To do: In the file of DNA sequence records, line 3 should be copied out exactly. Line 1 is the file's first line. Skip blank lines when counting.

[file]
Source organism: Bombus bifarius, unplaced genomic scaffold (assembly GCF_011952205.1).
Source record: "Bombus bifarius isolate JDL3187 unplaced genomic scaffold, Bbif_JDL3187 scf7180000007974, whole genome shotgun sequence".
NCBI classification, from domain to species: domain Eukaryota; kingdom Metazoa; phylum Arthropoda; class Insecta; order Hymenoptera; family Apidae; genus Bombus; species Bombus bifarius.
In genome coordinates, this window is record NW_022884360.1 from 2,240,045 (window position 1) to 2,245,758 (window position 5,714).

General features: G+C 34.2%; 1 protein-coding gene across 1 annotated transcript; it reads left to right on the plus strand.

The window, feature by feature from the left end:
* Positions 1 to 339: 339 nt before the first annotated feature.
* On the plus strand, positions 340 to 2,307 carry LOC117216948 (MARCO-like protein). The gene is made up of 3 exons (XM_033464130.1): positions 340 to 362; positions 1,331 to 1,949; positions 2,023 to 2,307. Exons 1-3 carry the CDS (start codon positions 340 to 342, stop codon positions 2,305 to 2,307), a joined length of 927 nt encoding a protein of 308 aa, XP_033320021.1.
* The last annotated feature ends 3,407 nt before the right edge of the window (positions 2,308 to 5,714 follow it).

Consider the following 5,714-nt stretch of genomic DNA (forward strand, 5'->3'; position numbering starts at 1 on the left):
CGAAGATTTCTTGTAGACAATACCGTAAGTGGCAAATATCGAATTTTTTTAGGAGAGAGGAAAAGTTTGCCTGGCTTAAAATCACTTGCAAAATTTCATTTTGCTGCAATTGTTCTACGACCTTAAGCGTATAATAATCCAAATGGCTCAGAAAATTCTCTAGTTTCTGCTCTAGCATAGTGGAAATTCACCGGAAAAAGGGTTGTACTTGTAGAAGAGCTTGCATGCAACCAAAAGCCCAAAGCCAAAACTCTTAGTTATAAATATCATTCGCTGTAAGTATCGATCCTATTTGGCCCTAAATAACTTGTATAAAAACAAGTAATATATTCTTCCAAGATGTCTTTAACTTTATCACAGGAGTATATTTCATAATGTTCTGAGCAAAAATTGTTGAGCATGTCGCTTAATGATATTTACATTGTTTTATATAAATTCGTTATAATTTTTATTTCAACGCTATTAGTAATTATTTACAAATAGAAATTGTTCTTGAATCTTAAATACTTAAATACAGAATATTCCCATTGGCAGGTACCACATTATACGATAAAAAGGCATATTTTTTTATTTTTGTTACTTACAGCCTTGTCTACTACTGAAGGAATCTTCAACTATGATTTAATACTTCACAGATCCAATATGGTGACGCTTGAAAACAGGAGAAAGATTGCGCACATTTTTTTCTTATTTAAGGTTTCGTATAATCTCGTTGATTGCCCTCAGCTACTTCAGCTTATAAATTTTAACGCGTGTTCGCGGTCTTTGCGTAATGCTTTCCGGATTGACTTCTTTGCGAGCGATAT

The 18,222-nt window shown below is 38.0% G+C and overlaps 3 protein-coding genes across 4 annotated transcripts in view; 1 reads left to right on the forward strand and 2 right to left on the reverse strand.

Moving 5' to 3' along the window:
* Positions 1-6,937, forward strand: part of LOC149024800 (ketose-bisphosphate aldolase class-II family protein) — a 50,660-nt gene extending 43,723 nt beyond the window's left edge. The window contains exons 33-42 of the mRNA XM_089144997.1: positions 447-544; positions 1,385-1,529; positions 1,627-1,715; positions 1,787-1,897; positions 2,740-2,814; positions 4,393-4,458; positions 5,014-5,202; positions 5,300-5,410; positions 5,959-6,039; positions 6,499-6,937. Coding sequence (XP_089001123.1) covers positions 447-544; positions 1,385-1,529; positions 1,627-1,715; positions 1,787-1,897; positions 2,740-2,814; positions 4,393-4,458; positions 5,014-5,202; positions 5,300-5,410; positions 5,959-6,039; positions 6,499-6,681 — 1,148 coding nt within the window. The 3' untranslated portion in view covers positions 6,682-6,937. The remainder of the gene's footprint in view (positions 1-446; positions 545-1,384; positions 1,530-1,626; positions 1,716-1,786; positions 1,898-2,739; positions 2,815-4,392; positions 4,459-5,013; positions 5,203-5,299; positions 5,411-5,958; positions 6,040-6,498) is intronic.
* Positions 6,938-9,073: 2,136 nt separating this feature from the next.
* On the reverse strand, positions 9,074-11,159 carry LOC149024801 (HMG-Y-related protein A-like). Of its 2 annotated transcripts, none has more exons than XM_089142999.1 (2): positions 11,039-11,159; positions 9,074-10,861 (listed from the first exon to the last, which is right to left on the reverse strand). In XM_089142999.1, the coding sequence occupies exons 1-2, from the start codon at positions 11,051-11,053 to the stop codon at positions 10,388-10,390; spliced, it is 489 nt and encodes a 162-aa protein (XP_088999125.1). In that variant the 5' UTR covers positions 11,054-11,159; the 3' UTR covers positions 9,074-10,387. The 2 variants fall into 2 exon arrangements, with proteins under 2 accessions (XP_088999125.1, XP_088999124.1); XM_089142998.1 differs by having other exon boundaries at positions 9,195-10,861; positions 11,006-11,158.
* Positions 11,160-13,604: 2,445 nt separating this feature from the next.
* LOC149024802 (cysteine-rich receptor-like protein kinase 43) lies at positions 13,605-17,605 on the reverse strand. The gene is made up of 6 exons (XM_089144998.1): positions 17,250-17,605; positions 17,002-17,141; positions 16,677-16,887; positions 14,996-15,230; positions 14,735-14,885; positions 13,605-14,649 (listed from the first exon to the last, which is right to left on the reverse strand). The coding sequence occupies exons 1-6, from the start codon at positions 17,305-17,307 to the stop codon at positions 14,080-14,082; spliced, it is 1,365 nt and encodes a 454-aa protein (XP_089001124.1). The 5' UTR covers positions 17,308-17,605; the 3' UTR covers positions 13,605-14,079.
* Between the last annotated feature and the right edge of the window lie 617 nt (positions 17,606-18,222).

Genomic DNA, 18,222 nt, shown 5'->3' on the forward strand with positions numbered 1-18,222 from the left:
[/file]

NCBI classification, from domain to species: domain Eukaryota; kingdom Metazoa; phylum Arthropoda; class Insecta; order Hymenoptera; family Apidae; genus Bombus; species Bombus bifarius.